向月台 (Kogetsu-dai) and 銀沙灘 (Ginshadan)
If anything is “silver” in this not so “Silver Pavilion”, it’s the “Kogetsudai (Moon-facing mound)” and the “Ginshadan (silver sands)”. They were not part of the original design, and no one knows for sure when and how it was added to the site. It is an interesting contrast to see such a “modern” shape abruptly inserted in a blurry, wabi-sabi world. One of the stunning things worth remembering is the fact that “Moon watching” was such a big deal in Japan among elites before electricity was available. Places such as Ginkakuji that were part-mountain, part-plain were an ideal place for Moon watching. Imagine the Ginkakuji in the dark at night, whose faint silhouette would be highlighted by silver moonlight. The place would be reined by silence, only to be filled with the noise made by bugs, critters, owls or rustling leaves. The moonlight would be reflected on the mound and the silver sands, augmenting its mystical effects. It would have looked like spotlights when the surroundings were pitch dark. We’ve almost forgotten how to appreciate such delicate and subtle beauty.
It is believed that Yoshimasa tried to re-create the Saiho-ji (kokedera) garden, which is comprised with two levels. The first level is so-called chisen-kaiyu-shiki, meaning that there is a large pond at the center surrounded by narrow lanes, gazebos and chashitsu (tea houses). While the chisen-kaiyu garden is full of life – water, plants, moss, butterflies etc, the upper level is kare-sansui, the water less rock garden, which gradually leads into the wild mountains.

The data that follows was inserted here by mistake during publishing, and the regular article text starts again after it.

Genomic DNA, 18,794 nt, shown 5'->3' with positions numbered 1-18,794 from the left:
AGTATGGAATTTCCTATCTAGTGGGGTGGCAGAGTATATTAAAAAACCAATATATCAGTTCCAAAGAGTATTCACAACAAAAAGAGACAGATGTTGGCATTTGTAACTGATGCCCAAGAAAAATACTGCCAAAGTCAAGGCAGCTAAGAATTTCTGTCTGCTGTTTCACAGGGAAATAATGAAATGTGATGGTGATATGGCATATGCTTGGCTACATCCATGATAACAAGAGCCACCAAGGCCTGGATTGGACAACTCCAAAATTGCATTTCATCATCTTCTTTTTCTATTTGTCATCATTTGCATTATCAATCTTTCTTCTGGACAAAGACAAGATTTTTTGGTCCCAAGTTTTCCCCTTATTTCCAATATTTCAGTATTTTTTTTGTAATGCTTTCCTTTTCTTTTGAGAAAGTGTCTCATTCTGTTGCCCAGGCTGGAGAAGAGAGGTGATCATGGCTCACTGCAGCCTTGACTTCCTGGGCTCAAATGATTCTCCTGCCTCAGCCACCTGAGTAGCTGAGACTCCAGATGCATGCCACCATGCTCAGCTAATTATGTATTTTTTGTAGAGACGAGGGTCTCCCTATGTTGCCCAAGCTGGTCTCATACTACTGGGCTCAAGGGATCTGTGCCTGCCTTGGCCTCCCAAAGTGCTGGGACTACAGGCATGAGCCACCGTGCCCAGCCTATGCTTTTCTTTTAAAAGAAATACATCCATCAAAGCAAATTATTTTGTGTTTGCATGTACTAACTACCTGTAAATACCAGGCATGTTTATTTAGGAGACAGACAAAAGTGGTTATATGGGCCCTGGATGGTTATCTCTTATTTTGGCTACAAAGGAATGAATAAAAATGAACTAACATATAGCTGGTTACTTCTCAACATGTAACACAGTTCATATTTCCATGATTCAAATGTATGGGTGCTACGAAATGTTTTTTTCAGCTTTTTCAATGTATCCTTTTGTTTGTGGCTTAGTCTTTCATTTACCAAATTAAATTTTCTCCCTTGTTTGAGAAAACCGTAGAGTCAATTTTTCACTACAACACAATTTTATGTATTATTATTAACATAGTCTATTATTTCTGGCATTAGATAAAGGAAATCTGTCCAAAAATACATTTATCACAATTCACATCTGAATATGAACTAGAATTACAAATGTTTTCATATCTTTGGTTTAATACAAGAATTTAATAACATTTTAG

Although Ginkakuji sincerely copied the format of Saiho-ji gardens, it has becomes something singular that would deceive our perception of what a garden is, points out Japanese architect Sou Fujimoto. According to him, an architectural order that commands the ground level around Ginkakuji and Togudo feels a logical one. But as you wade deeper towards the mountains, the order start fading and some sort of chaos emerges. There are seemingly unrelated elements thrown together, but as you walk through them, they start to make sense, on their own way. It is as if one dimension is quickly connected to the other, which leads to yet another dimension. Fujimoto described it as “each step would bring you to a new world.” It was a mesmerizing but mentally consuming experience, he remembers.
I personally wondered if I could survive the night at Ginkakuji if there was no light, no security system or anything protective, making the place literally an isolated universe. There was something overwhelming and frightening with Ginkakuji even during the day. It was probably because the power of raw nature quietly but effectively invaded the area. “Wabi-sabi” suggests calm, subdued and restrained attitude, but after feeling the way humans’ work and nature’s power collided in this place, I almost felt that wabi-sabi could be violent and brutal deep in its core, because that is how raw nature is, and because wabi-sabi is an attempt to embrace it as is by unmasking it.